Ah, the sun! The great giver and destroyer of life; oppressive and deadly, illuminating and vital. I like to keep out of its reach. My summer days are whittled away in the shade or in the comforting gloom of a darkened room with my face in a book, anticipating the return of the cold somewhere out there waiting in the firmament. I’ve been meaning to compile a reading list for some time now. Previous efforts haven’t met with much success. I end up listing too many books or a bunch of stuff that nobody wants to read. But it is summer now, after all, and now’s a great time for a good reading list. I gave myself three rules for this one:
I had to have read the book (obviously).
There could only be seven categories.
There could only be seven books in each category.
They must have some important lesson to bestow, something that strengthens the individual.
I tried my best to list substantial, challenging books—save for the fitness stuff, though they are challenging in their own right. During my initial outlining for this thing, I marked down all the greats. Then, with a touch of melancholy in my heart, I crossed off Ulysses, Middlemarch, The Brothers Karamazov, Beyond Good and Evil, The Sound and the Fury—among many others. I killed a whole section on tragedies when I found out that I accidentally had eight categories. I’m still trying to understand works like Ulysses, Karamazov, Beyond Good and Evil. They’re extremely complex. I need to gain a better grasp on that stuff before I go recommending them people.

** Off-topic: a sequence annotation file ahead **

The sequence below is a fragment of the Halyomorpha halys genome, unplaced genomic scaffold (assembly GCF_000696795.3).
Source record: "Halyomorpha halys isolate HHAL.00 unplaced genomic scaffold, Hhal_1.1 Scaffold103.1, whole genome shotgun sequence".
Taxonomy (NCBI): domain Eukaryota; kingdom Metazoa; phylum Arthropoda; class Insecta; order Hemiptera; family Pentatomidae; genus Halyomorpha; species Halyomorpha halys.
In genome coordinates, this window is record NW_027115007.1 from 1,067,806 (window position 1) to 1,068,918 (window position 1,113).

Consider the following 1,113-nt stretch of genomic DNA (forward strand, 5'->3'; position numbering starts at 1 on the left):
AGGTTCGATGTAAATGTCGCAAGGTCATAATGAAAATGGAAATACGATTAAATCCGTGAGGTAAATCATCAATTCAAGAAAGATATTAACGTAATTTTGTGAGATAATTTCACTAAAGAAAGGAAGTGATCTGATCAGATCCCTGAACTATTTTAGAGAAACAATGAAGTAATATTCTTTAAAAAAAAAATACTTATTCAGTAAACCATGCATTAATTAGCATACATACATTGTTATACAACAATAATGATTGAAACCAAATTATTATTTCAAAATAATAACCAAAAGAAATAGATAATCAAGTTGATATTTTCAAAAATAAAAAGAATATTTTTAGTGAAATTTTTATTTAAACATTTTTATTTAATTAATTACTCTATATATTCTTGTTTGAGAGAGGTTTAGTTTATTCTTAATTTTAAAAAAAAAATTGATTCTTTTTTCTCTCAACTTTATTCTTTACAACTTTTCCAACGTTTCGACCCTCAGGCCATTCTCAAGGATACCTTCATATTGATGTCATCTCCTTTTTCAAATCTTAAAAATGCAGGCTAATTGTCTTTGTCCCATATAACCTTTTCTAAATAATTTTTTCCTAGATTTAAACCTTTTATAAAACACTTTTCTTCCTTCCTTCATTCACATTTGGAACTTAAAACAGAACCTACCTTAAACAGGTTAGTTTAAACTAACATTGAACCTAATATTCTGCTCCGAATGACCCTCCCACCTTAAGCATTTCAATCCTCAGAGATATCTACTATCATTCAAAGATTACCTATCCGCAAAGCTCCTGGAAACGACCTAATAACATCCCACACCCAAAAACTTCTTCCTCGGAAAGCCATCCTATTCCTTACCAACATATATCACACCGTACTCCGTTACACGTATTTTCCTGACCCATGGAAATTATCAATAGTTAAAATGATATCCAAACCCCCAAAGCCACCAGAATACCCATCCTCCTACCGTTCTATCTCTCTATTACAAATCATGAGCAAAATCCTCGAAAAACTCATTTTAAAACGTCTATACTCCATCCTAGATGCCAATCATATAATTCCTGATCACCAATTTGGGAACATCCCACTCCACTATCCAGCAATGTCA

I don’t agree with some of the philosophy and religious ideas in the books listed. I’m not a fan of Islamic doctrine. Something about strict Buddhism and Christianity gives me a bad feeling, though I do adopt a copious amount of their philosophies. I hate Rousseau, however; a working knowledge of his major work is key to understanding the story of the past two hundred years. I very reluctantly had to cross Karl Marx off the list. I can’t stand him, but I do feel that a familiarity with Marx and the horrors his ideas visited upon this realm are incredibly important and of much benefit to everyone. Everyone should read Das Kapital. However, I assume that most are familiar with Marx and listing him here would be redundant.
The creation of this list has been an exercise in killing my darlings. I’m toying with the thought of a sequel of sorts down the road. I also had to scrap the paragraphs–I originally wrote one about the book underneath each title. It went on for pages. There’s just no way anyone would sit there and read all that on a blog. I have been inspired to write full essays on a few of these books now.
So here they are, take a careful look and pick out something you might like.